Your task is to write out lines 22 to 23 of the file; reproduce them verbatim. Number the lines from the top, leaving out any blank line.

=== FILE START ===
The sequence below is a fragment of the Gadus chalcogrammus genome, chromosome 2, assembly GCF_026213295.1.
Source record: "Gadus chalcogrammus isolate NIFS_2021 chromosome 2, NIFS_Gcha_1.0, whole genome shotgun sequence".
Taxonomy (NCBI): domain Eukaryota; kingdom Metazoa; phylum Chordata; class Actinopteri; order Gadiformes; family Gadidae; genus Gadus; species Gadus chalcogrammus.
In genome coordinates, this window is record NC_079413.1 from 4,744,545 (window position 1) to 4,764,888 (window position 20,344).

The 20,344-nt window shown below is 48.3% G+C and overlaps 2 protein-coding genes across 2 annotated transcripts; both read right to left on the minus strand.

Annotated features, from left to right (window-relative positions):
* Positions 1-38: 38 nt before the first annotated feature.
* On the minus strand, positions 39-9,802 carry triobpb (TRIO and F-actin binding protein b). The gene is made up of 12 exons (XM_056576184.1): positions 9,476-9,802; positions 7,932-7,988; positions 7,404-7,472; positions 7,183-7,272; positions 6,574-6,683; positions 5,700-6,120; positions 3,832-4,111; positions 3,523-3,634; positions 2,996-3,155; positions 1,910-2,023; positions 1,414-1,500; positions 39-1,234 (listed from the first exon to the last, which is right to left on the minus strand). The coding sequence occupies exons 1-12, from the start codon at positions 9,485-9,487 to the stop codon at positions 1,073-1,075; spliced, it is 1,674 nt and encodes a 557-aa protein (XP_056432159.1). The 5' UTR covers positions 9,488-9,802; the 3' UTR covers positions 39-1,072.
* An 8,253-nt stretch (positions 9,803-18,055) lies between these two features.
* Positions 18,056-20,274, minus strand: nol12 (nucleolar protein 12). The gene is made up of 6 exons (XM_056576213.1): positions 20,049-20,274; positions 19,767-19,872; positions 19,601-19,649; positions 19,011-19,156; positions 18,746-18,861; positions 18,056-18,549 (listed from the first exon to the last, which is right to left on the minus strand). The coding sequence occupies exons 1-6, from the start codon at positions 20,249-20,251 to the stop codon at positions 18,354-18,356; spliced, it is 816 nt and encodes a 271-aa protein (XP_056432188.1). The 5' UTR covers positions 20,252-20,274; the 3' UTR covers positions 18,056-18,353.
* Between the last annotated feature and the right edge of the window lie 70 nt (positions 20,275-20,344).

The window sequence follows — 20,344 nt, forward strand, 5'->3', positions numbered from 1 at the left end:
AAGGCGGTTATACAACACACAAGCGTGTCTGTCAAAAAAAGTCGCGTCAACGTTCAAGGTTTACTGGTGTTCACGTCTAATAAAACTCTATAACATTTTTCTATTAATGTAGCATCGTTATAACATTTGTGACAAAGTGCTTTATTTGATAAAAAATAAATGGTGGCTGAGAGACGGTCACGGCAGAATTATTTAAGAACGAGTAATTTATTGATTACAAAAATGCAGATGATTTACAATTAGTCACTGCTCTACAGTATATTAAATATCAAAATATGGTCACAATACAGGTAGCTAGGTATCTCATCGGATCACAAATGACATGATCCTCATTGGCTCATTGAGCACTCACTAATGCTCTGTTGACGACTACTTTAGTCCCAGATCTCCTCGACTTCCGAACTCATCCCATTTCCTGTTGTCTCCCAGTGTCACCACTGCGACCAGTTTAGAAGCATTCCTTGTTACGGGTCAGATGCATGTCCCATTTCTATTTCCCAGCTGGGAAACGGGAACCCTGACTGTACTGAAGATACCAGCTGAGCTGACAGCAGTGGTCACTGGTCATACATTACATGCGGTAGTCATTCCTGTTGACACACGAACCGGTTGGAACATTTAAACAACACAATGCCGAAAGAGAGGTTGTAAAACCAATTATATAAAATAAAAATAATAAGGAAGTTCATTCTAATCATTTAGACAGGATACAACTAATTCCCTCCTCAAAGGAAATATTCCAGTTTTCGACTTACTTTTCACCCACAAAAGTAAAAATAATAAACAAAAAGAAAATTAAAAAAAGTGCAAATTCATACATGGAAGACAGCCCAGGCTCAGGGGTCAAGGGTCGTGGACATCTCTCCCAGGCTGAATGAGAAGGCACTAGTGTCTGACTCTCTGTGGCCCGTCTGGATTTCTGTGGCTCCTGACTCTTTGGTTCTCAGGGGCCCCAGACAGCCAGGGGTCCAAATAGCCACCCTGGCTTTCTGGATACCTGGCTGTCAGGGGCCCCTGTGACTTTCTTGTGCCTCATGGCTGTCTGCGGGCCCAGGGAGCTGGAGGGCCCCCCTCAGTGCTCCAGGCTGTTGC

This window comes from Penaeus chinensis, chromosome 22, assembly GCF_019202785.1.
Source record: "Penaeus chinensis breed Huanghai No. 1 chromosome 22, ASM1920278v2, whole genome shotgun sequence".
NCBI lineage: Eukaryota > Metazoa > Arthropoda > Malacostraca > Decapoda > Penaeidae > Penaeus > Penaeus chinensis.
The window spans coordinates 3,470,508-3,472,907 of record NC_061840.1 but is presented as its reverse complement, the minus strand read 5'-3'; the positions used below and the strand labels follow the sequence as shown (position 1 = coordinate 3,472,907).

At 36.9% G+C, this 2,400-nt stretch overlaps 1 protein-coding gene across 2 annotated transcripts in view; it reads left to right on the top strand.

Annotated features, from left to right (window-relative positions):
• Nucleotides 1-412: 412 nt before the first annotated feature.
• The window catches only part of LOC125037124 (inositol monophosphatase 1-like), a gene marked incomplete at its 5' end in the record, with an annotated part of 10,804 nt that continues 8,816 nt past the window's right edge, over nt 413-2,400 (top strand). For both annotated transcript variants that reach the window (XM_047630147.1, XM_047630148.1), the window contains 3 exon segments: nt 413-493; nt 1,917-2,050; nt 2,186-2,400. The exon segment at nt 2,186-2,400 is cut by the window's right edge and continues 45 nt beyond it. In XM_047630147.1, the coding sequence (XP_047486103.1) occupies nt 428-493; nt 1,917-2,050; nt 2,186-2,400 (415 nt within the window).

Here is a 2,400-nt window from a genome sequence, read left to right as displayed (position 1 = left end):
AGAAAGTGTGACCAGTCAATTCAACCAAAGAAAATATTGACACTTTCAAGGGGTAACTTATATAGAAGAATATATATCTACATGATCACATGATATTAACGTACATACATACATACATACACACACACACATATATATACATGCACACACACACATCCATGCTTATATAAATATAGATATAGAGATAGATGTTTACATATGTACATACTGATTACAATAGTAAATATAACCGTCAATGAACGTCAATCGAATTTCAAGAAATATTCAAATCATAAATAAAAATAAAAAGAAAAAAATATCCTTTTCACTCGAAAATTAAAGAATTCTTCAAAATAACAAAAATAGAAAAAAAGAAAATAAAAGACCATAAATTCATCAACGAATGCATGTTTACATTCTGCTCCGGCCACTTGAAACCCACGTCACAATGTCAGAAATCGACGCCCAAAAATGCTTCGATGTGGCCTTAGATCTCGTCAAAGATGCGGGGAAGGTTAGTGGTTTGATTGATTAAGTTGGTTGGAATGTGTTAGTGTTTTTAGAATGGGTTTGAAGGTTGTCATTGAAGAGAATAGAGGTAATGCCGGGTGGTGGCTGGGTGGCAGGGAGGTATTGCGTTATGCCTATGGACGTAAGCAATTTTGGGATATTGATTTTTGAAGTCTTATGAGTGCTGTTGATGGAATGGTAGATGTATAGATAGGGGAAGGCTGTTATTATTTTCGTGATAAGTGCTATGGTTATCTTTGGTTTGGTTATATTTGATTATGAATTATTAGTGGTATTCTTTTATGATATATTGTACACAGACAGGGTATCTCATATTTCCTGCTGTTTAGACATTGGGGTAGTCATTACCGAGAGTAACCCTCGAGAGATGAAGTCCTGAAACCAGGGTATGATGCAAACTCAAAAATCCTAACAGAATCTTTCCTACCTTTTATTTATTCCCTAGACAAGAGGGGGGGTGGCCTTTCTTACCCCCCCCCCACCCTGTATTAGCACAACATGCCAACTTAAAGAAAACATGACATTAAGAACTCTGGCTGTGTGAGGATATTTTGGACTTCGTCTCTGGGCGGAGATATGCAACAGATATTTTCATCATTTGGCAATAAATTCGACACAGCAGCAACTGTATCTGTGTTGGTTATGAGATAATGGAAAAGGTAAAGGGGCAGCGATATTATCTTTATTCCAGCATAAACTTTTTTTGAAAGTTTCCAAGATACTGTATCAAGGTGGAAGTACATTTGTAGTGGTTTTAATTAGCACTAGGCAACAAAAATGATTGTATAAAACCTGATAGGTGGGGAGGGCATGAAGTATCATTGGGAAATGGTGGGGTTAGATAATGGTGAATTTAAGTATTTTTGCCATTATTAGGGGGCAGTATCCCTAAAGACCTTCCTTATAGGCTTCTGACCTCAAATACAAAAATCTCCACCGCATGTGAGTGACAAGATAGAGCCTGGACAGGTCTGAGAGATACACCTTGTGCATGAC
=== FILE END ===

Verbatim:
Here is a 2,400-nt window from a genome sequence, read left to right as displayed (position 1 = left end):
AGAAAGTGTGACCAGTCAATTCAACCAAAGAAAATATTGACACTTTCAAGGGGTAACTTATATAGAAGAATATATATCTACATGATCACATGATATTAACGTACATACATACATACATACACACACACACATATATATACATGCACACACACACATCCATGCTTATATAAATATAGATATAGAGATAGATGTTTACATATGTACATACTGATTACAATAGTAAATATAACCGTCAATGAACGTCAATCGAATTTCAAGAAATATTCAAATCATAAATAAAAATAAAAAGAAAAAAATATCCTTTTCACTCGAAAATTAAAGAATTCTTCAAAATAACAAAAATAGAAAAAAAGAAAATAAAAGACCATAAATTCATCAACGAATGCATGTTTACATTCTGCTCCGGCCACTTGAAACCCACGTCACAATGTCAGAAATCGACGCCCAAAAATGCTTCGATGTGGCCTTAGATCTCGTCAAAGATGCGGGGAAGGTTAGTGGTTTGATTGATTAAGTTGGTTGGAATGTGTTAGTGTTTTTAGAATGGGTTTGAAGGTTGTCATTGAAGAGAATAGAGGTAATGCCGGGTGGTGGCTGGGTGGCAGGGAGGTATTGCGTTATGCCTATGGACGTAAGCAATTTTGGGATATTGATTTTTGAAGTCTTATGAGTGCTGTTGATGGAATGGTAGATGTATAGATAGGGGAAGGCTGTTATTATTTTCGTGATAAGTGCTATGGTTATCTTTGGTTTGGTTATATTTGATTATGAATTATTAGTGGTATTCTTTTATGATATATTGTACACAGACAGGGTATCTCATATTTCCTGCTGTTTAGACATTGGGGTAGTCATTACCGAGAGTAACCCTCGAGAGATGAAGTCCTGAAACCAGGGTATGATGCAAACTCAAAAATCCTAACAGAATCTTTCCTACCTTTTATTTATTCCCTAGACAAGAGGGGGGGTGGCCTTTCTTACCCCCCCCCCACCCTGTATTAGCACAACATGCCAACTTAAAGAAAACATGACATTAAGAACTCTGGCTGTGTGAGGATATTTTGGACTTCGTCTCTGGGCGGAGATATGCAACAGATATTTTCATCATTTGGCAATAAATTCGACACAGCAGCAACTGTATCTGTGTTGGTTATGAGATAATGGAAAAGGTAAAGGGGCAGCGATATTATCTTTATTCCAGCATAAACTTTTTTTGAAAGTTTCCAAGATACTGTATCAAGGTGGAAGTACATTTGTAGTGGTTTTAATTAGCACTAGGCAACAAAAATGATTGTATAAAACCTGATAGGTGGGGAGGGCATGAAGTATCATTGGGAAATGGTGGGGTTAGATAATGGTGAATTTAAGTATTTTTGCCATTATTAGGGGGCAGTATCCCTAAAGACCTTCCTTATAGGCTTCTGACCTCAAATACAAAAATCTCCACCGCATGTGAGTGACAAGATAGAGCCTGGACAGGTCTGAGAGATACACCTTGTGCATGAC